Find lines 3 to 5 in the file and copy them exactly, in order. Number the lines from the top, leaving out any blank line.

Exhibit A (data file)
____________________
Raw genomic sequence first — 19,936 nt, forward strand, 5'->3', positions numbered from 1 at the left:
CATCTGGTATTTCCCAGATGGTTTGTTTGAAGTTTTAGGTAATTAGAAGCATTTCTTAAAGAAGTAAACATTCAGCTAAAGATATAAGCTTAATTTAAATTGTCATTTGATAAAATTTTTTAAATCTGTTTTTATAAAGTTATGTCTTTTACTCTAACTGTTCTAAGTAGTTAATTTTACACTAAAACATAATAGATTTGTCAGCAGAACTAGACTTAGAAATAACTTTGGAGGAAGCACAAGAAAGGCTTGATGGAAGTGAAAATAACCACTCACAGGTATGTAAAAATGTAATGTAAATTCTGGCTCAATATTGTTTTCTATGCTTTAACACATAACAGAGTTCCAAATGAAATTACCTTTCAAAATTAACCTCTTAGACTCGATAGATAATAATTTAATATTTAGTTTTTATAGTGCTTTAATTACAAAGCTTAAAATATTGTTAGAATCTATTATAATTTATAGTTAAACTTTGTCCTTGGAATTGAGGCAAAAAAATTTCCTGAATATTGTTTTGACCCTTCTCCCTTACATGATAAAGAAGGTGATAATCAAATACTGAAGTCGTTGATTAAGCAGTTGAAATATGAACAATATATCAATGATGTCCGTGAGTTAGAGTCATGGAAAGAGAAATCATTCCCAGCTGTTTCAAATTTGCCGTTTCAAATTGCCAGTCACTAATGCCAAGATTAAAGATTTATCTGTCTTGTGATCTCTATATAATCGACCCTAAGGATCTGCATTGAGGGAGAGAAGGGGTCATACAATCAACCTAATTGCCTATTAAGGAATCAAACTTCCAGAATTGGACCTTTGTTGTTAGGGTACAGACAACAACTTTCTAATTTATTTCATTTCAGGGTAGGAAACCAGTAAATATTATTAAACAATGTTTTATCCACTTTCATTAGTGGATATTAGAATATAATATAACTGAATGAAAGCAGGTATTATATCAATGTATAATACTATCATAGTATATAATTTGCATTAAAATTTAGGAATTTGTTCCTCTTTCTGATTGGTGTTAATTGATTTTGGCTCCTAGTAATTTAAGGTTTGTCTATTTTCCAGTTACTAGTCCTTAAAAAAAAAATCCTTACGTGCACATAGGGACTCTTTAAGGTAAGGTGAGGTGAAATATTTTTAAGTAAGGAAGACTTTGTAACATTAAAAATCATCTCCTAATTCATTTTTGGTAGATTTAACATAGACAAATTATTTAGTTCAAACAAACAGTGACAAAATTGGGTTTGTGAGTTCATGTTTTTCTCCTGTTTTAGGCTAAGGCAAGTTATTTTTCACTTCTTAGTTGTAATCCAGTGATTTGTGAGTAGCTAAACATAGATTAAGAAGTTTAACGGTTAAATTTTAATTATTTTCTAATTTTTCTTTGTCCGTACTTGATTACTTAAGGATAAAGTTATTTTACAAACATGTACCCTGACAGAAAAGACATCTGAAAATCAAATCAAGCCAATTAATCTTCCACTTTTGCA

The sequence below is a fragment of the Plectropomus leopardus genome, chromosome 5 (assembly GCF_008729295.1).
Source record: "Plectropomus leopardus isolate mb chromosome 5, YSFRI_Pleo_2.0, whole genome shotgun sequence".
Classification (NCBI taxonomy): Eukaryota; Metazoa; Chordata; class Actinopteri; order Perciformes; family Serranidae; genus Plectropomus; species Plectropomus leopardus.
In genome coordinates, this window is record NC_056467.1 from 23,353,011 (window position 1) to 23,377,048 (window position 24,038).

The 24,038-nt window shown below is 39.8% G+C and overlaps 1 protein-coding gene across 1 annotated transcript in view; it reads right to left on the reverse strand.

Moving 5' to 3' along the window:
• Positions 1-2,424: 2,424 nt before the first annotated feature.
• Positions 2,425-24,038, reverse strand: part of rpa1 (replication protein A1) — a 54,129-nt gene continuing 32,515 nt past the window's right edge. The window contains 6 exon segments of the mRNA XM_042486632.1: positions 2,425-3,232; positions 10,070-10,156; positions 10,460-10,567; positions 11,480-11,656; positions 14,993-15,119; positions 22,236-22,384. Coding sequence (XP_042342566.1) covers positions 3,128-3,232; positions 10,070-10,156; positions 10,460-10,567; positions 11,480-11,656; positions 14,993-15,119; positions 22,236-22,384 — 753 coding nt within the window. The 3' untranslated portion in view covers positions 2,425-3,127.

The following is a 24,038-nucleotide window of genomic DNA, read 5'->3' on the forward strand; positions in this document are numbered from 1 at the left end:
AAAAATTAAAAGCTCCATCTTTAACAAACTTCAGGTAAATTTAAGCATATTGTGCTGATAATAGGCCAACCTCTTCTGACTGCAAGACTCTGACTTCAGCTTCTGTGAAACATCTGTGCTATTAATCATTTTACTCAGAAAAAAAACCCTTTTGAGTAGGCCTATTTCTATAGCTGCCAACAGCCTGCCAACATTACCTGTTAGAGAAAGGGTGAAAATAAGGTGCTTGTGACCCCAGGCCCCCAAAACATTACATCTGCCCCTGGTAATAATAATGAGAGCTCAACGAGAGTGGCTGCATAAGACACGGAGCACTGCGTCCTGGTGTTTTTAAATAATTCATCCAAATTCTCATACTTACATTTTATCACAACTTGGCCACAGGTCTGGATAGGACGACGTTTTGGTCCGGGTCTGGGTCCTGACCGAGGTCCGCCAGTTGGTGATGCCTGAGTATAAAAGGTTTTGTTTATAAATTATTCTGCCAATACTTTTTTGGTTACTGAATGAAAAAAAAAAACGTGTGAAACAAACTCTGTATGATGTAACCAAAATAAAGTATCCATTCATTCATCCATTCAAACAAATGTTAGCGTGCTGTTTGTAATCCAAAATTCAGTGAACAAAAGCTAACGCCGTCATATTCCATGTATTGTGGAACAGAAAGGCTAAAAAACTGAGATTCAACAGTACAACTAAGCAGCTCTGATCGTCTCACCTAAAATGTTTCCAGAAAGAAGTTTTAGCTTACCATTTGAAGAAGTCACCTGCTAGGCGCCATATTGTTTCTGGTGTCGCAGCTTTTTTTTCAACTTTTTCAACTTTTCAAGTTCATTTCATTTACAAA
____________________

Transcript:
The sequence below is a fragment of the Plectropomus leopardus genome, chromosome 5 (assembly GCF_008729295.1).
Source record: "Plectropomus leopardus isolate mb chromosome 5, YSFRI_Pleo_2.0, whole genome shotgun sequence".
Classification (NCBI taxonomy): Eukaryota; Metazoa; Chordata; class Actinopteri; order Perciformes; family Serranidae; genus Plectropomus; species Plectropomus leopardus.